Black Reel Awards founder launches LightReel Film Festival in DC

WTOP's Jason Fraley previews the LightReel Film Fest (Part 1)

The D.C.-based Black Reel Awards have gained national attention for 23 years, so its founder Tim Gordon is lending its brand to launch the LightReel Film Festival from June 8-10.

The LightReel Feel Fest launches at the Angelika Pop-Up at Union Market in Northeast D.C.(Courtesy LightReel Film Fest)
“My plan was always to use the credibility and all the contacts that we’ve accrued over two decades of establishing a lot of relationships, (which) will pay off in this film festival,” Gordon told WTOP. “The Black Reel Awards’ mission is saluting African Americans above and below the line, as well as those in the African diaspora, but the LightReel Film Festival is a little different because it’s a BIPOC film festival, so Black, Indigenous, people of color … expanding the tent for others.”

The fourth annual festival spent three years as the Lakefront Film Festival in Columbia, Maryland, but the event is now moving to Northeast D.C. at the Angelika Pop-Up at Union Market.

“Columbia is a beautiful place to live,” Gordon said. “live out here, but I thought the festival needed a larger stage, it needed to be in a larger city — we’re talking about the nation’s capital,” Gordon said. “Coming to partner with the Angelika in Union Market seems to be a great fit. We’re a burgeoning festival, it’s an area that’s been revitalized, it’s very cool and hip. You’ve got a nice base of culture, great food. Us aligning with them is going to really be good for us.”

The lineup kicks off Thursday, June 8, with the horror comedy “The Blackening” at Landmark E Street Cinema.

“‘The Blackening’ is a satire on the myth of whenever you watch horror films from studios that the Black actor is always the first to die, so what do you do when the entire cast is Black?” Gordon said. “It becomes this cute little game about whoever’s the Blackest is the first to go. The audience really responded well when I saw it in person, so I think it’s the type of film that will really play well for audiences. It’s a good film to kick the festival off with.”

The impressive slate continues Friday, June 9, with a special 20th anniversary screening of the crime masterpiece “City of God,” which opened in Brazil in 2002 but made its limited release in the United States in 2003.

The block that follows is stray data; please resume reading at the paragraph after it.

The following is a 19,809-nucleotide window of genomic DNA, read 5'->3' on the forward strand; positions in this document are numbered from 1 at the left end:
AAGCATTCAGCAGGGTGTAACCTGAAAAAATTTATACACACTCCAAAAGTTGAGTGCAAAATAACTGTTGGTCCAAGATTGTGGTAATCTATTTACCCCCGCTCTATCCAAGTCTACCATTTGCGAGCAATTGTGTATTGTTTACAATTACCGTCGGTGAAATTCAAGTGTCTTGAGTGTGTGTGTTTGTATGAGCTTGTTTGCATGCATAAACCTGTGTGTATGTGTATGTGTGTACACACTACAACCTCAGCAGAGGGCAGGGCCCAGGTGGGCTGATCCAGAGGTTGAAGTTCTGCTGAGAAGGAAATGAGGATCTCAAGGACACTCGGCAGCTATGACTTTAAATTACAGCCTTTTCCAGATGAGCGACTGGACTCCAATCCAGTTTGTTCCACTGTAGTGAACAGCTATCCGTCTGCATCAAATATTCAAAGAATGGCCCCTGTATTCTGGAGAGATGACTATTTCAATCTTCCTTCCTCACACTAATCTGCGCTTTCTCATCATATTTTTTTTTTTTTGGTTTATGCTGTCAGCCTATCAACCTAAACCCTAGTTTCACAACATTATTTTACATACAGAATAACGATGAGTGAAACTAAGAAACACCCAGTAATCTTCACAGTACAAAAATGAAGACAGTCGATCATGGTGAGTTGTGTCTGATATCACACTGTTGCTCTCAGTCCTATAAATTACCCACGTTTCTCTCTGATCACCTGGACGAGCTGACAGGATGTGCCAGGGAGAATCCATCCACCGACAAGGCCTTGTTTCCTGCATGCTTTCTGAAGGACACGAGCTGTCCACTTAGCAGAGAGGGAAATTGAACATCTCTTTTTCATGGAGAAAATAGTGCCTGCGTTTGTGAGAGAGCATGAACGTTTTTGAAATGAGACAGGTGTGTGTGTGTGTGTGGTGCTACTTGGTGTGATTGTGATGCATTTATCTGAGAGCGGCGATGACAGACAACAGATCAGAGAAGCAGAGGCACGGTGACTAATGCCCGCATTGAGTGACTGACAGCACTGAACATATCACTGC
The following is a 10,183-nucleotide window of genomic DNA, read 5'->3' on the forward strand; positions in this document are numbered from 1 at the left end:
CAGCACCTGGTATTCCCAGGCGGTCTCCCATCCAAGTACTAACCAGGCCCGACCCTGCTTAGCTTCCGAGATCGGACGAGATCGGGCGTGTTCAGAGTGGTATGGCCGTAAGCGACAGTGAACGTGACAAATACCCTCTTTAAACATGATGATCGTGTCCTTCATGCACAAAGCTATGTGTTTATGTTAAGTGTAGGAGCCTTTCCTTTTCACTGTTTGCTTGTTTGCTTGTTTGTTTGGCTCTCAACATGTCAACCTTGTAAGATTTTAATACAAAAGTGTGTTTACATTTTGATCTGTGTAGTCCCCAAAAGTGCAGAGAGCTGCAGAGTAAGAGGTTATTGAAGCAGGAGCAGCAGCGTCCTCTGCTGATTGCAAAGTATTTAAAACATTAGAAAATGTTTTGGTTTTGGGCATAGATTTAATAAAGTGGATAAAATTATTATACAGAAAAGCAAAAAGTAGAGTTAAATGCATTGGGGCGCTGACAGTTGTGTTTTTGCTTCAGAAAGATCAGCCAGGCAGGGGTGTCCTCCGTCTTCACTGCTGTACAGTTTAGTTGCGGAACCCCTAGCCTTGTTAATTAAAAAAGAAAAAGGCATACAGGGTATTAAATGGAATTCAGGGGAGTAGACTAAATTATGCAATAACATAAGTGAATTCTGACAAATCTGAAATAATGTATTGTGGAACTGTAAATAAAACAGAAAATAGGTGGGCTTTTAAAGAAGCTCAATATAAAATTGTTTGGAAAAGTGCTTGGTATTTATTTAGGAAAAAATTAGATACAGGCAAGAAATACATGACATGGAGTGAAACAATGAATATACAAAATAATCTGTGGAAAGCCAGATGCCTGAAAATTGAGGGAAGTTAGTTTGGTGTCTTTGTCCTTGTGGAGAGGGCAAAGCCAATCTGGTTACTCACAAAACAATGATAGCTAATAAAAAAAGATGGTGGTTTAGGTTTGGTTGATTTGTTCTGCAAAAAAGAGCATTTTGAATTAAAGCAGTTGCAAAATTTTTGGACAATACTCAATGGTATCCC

“One of my favorites,” Gordon said. “I remember seeing this movie back in 2003 at a theater that no longer exists on Wisconsin Avenue and I was blown away by this multi-generational story that’s based on a true story. … Set in the slums of Rio de Janeiro, you’ve got a story based around two characters, these two kids who grow up, one called Little Z grows up to be this gangster, and the other character grows up to be a photojournalist.”

Friday also brings the Emmy-winning virtual reality experience “The Messy Truth” hosted by Van Jones.

“Less than 10 film festivals in the country have a consistent virtual-reality programming in their festival,” Gordon said. “I connected with a programmer Adrian Rashad Driscoll, the co-founder of Collimation, a VR company. … We’re setting up an area in the lobby of the Angelika that we’re now renaming the VR Lounge. … Part 1 stars Winston Duke, who plays M’Baku in ‘Black Panther,’ then another MCU star, Brie Larson, is the star of Part 2.”

The festival wraps Saturday with the exciting new western “Surrounded,” which premieres nationwide on-demand on June 20, but you can see it at the LightReel Film Festival 10 days early to close out the festival in D.C.

“I watched it yesterday and I think people are going to pleasantly surprised by Letitia Wright, who plays Shuri in ‘Black Panther,’ in this western playing Mo Washington, a woman disguised as a man in the Old West and the journey she goes on co-starring Jamie Bell,” Gordon said. “It is wonderfully shot, it has great production values, it’s directed by Anthony Mandler, and it’s going to be the closing night film in person. I am really excited.”

The festival also has a hybrid option if you’d like to stream 35 other independent films online.

Find more information here.

WTOP's Jason Fraley previews the LightReel Film Fest (Part 2)

Listen to our full conversation here.

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Jason Fraley

Hailed by The Washington Post for “his savantlike ability to name every Best Picture winner in history," Jason Fraley began at WTOP as Morning Drive Writer in 2008, film critic in 2011 and Entertainment Editor in 2014, providing daily arts coverage on-air and online.

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